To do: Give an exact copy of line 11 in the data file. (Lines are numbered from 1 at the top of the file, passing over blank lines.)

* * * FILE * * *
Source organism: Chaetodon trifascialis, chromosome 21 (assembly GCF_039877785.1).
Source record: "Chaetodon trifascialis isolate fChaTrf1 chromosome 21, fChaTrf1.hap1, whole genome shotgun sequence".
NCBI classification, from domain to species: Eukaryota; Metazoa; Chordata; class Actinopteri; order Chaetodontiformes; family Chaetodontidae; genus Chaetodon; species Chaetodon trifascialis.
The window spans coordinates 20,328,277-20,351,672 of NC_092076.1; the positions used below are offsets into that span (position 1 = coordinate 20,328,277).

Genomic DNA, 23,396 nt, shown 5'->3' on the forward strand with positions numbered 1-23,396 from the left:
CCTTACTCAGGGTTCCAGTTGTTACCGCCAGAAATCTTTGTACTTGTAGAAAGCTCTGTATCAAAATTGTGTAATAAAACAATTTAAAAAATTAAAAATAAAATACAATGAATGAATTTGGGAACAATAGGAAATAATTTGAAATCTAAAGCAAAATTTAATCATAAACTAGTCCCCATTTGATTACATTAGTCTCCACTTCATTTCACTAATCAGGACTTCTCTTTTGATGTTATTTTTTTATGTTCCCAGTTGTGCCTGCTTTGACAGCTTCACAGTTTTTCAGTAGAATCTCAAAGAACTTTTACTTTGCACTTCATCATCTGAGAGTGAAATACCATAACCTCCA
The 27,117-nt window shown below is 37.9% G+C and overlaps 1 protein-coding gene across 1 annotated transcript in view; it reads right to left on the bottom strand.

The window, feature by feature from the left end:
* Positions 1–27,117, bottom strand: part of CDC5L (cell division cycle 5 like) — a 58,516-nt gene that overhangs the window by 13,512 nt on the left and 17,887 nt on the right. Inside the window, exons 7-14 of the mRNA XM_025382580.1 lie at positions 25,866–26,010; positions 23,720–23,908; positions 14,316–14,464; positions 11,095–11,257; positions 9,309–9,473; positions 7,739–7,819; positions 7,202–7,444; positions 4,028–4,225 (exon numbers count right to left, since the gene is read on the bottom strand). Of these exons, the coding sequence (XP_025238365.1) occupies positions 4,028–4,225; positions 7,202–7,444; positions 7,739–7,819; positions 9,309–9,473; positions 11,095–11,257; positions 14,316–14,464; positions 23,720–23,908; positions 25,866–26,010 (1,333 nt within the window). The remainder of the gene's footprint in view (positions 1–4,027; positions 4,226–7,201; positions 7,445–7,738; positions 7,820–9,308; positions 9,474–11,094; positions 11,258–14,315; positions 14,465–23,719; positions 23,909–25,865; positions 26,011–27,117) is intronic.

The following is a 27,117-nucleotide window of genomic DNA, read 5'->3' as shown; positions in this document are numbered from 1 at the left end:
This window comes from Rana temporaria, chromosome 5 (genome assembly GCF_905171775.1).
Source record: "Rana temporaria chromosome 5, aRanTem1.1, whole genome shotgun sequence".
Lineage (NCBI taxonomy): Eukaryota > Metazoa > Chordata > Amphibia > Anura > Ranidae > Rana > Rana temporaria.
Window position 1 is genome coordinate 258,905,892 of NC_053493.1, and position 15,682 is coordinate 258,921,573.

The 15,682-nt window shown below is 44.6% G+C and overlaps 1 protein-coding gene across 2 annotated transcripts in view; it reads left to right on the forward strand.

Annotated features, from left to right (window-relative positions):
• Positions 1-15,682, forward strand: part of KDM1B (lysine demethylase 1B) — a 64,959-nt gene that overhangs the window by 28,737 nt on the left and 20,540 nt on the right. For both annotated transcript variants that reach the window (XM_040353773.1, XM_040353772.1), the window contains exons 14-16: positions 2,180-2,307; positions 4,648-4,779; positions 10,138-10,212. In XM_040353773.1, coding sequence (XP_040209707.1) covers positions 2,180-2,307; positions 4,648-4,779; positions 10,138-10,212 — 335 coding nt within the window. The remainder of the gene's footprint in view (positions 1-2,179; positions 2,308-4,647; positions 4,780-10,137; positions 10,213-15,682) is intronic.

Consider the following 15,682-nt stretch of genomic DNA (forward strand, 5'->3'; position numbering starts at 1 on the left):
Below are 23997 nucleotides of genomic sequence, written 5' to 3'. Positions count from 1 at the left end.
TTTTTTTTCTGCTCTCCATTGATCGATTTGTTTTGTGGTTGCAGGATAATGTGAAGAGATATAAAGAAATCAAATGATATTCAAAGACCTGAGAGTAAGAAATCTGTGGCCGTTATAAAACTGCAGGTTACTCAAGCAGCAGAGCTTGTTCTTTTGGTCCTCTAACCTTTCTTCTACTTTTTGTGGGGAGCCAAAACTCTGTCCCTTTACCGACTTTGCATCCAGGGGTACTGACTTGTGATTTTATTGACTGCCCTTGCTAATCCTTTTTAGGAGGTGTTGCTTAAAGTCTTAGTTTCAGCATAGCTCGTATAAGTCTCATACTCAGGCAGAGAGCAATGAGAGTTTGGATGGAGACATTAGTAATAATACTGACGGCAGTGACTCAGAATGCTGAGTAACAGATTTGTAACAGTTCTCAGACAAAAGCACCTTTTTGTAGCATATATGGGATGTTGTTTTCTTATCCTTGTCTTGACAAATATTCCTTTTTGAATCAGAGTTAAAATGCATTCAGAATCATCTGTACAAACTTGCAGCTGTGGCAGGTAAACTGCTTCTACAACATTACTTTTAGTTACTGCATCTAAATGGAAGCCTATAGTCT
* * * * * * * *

This window comes from Rana temporaria, chromosome 5 (genome assembly GCF_905171775.1).